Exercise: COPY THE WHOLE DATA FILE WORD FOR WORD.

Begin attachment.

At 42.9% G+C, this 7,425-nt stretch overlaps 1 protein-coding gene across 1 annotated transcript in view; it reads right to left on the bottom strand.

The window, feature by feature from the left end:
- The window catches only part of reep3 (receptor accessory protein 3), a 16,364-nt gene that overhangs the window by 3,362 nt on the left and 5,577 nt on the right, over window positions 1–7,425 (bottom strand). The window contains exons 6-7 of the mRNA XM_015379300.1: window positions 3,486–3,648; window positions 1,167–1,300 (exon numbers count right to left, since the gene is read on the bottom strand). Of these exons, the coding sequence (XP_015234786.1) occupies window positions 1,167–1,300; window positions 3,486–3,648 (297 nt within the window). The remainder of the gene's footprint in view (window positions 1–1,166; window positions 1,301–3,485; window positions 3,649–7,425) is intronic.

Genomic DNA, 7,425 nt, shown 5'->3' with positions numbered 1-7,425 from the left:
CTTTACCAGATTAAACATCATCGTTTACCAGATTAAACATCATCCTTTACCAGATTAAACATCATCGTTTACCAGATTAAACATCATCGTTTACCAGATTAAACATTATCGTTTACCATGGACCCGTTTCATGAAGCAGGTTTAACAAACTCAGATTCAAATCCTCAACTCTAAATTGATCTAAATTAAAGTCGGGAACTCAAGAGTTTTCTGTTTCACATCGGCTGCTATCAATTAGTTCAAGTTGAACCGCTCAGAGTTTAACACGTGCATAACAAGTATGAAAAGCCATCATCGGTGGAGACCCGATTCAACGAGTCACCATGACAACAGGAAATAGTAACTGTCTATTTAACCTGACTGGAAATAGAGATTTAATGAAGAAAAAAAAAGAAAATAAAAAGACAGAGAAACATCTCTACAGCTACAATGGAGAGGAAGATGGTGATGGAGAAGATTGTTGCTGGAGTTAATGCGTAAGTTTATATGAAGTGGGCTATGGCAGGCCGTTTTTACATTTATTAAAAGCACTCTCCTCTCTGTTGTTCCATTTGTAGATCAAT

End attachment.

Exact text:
At 42.9% G+C, this 7,425-nt stretch overlaps 1 protein-coding gene across 1 annotated transcript in view; it reads right to left on the bottom strand.

The window, feature by feature from the left end:
- The window catches only part of reep3 (receptor accessory protein 3), a 16,364-nt gene that overhangs the window by 3,362 nt on the left and 5,577 nt on the right, over window positions 1–7,425 (bottom strand). The window contains exons 6-7 of the mRNA XM_015379300.1: window positions 3,486–3,648; window positions 1,167–1,300 (exon numbers count right to left, since the gene is read on the bottom strand). Of these exons, the coding sequence (XP_015234786.1) occupies window positions 1,167–1,300; window positions 3,486–3,648 (297 nt within the window). The remainder of the gene's footprint in view (window positions 1–1,166; window positions 1,301–3,485; window positions 3,649–7,425) is intronic.

Genomic DNA, 7,425 nt, shown 5'->3' with positions numbered 1-7,425 from the left:
CTTTACCAGATTAAACATCATCGTTTACCAGATTAAACATCATCCTTTACCAGATTAAACATCATCGTTTACCAGATTAAACATCATCGTTTACCAGATTAAACATTATCGTTTACCATGGACCCGTTTCATGAAGCAGGTTTAACAAACTCAGATTCAAATCCTCAACTCTAAATTGATCTAAATTAAAGTCGGGAACTCAAGAGTTTTCTGTTTCACATCGGCTGCTATCAATTAGTTCAAGTTGAACCGCTCAGAGTTTAACACGTGCATAACAAGTATGAAAAGCCATCATCGGTGGAGACCCGATTCAACGAGTCACCATGACAACAGGAAATAGTAACTGTCTATTTAACCTGACTGGAAATAGAGATTTAATGAAGAAAAAAAAAGAAAATAAAAAGACAGAGAAACATCTCTACAGCTACAATGGAGAGGAAGATGGTGATGGAGAAGATTGTTGCTGGAGTTAATGCGTAAGTTTATATGAAGTGGGCTATGGCAGGCCGTTTTTACATTTATTAAAAGCACTCTCCTCTCTGTTGTTCCATTTGTAGATCAAT